School  buildings part of infrastructure gap


Good afternoon,

Much of the discussion on aging and neglected infrastructure has focused on highways and bridges.

But an equally weightyissue involves schools.

This week, Sussex Tech rolled out plans for a $150 million new high school, citing estimates that it would cost $20 million more than upgrading the current site. The hodge-podge of buildings on the Georgetown campus has become increasingly expensive to maintain.

It will be up to the district to convince the General Assembly to sign off on the project and increase property tax at a yearly cost comparable to buying a couple of dozen cups of coffee at Wawa or Royal Farms.

District officials say the high cost is due in part to the specialized equipment needed in vocational education.

The $150 million is an eye-popping figure but compares favorably with the $147 million price tag for the Fairview campus that will lead to the Appoquiniminkdistrict building a K-12 complex with shared facilities in Odessa.

It will give wealthy and rapidly growing Appoquiniminkthree high schools. The district has been cruising along, thanks to receptive parents who vote yes on bond issues. Their property tax burden (often hidden in mortgage escrow accounts) is reduced by impact fees from new construction, and the state kicking in a large chunk of construction costs.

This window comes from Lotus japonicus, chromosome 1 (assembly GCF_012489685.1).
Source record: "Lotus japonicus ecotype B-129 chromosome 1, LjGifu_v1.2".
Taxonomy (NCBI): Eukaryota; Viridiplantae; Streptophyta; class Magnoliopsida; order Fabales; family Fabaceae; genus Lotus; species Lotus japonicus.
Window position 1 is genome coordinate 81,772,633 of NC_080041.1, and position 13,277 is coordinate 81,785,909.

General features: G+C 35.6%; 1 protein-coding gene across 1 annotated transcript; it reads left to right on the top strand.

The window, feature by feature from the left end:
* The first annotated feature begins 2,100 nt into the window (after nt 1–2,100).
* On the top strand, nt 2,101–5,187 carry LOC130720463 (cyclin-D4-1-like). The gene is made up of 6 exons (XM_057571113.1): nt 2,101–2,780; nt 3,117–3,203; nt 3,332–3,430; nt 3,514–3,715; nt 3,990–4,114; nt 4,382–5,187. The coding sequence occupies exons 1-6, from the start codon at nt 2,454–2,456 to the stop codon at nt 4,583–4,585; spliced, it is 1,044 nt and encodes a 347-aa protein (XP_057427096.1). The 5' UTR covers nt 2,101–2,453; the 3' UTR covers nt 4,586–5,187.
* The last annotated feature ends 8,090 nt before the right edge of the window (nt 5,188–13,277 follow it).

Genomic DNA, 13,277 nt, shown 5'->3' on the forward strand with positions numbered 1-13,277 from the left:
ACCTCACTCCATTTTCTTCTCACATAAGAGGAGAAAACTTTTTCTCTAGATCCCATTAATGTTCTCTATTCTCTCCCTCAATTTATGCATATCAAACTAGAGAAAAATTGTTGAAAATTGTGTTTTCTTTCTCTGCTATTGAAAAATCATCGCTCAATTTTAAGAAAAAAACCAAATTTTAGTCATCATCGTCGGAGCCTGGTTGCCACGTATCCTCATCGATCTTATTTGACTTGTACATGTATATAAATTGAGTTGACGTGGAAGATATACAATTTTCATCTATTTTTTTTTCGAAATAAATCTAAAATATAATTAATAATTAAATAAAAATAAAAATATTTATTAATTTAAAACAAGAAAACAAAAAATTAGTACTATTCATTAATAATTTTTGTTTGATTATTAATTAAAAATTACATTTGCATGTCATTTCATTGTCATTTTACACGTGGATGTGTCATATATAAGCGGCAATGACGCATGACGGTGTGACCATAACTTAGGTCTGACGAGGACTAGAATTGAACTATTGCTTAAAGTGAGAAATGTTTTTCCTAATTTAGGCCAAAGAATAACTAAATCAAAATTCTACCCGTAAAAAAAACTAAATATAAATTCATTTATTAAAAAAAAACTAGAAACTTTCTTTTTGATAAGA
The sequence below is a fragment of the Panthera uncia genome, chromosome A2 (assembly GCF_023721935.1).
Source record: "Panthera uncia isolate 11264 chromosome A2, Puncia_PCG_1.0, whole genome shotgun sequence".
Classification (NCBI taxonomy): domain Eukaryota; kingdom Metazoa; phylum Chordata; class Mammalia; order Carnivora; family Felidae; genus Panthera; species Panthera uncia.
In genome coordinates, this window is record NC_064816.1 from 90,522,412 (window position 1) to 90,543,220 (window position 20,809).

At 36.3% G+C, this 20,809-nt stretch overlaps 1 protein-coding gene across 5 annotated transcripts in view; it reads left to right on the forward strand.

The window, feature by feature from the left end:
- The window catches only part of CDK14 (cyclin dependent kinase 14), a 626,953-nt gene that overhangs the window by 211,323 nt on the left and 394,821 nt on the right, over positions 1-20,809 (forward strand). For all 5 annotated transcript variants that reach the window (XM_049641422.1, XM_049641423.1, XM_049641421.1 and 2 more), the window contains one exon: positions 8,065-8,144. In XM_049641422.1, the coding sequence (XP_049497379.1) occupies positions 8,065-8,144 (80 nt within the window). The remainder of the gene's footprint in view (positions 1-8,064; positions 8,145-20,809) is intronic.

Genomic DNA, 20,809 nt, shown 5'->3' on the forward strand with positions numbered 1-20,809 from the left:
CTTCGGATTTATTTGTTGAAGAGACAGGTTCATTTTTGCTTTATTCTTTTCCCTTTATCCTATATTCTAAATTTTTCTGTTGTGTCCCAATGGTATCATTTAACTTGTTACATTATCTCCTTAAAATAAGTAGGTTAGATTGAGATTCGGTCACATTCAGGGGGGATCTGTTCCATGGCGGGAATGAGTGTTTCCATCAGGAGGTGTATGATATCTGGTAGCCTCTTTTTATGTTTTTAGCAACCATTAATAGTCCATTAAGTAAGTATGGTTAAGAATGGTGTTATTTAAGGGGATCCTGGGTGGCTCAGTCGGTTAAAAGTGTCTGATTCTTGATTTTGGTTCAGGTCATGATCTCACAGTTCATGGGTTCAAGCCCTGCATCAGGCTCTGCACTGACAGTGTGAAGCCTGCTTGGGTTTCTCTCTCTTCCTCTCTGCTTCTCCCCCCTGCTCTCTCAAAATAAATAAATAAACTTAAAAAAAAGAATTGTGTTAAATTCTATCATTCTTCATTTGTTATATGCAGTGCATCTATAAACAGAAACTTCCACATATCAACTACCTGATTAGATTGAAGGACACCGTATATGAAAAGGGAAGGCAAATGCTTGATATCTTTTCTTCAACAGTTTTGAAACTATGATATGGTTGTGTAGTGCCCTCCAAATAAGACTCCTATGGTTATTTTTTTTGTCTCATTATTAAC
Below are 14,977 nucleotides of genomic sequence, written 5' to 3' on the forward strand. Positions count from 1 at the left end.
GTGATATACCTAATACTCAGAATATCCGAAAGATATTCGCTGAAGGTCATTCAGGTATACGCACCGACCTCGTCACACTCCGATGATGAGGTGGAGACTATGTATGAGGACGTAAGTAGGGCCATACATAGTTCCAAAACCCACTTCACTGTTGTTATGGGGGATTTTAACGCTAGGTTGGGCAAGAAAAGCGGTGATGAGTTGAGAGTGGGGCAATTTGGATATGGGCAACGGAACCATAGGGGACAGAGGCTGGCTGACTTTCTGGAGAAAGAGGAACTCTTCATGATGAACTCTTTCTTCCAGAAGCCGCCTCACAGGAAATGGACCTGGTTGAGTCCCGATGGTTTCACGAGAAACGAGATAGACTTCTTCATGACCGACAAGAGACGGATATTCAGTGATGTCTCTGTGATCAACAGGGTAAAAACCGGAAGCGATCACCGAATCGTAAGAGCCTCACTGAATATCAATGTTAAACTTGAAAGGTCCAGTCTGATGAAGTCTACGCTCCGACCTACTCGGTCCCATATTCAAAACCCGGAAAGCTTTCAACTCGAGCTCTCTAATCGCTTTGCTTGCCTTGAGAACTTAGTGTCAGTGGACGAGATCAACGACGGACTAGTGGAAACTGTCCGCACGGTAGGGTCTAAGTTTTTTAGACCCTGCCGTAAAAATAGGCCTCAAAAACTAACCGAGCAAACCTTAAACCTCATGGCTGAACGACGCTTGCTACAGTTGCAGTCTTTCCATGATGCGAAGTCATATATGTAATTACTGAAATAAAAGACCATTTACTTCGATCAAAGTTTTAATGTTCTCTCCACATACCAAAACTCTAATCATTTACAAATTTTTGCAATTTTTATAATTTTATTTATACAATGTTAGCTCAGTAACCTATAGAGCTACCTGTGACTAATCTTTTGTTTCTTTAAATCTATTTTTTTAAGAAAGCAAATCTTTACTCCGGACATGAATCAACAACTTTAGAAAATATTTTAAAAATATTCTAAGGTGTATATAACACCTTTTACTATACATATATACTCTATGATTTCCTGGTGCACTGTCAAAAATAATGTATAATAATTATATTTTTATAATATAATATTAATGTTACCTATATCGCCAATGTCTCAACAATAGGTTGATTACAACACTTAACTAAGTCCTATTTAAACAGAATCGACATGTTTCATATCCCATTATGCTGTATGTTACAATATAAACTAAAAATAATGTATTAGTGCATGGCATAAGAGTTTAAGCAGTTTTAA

Meanwhile, the Christina School District estimates that it will cost $100 million to get its buildings up to snuff.

Voters in the district – which has a high percentage of low-income students and an aging voting population that pays attention to property tax bills – rejected a previous referendum. The vote, which included operating funds, would have added a couple of hundred dollars a year to tax bills, the equivalent to stopping by Wawa three days a week for a cup of coffee.

Efforts in the legislature to help school districts and Delaware Technical Community College to get funds needed for deteriorating physical plants and modernization through property taxes came to naught in the General Assembly’s last session.

Del Tech did get money out of the bond bill, but that source of funding can evaporate when times get tough. That’s just the time when Del Tech is needed in worker retraining efforts.

The Sussex Tech request could be a tough sell.

The district has seen its share of governance problems that may have snuffed out earlier plans for a new high school. Newcomers will be unhappy when they find out that vo-tech districts don’t have to jump through the same hoops as their public school counterparts.

Meanwhile, nearby Indian River voters rejected a referendum that would deal with growth in the public school district. The thumbsdown camedespite the state kicking a large percentage of the cost.

Have a great weekend. This newsletter returns on Monday. – Doug Rainey, chief content officer.

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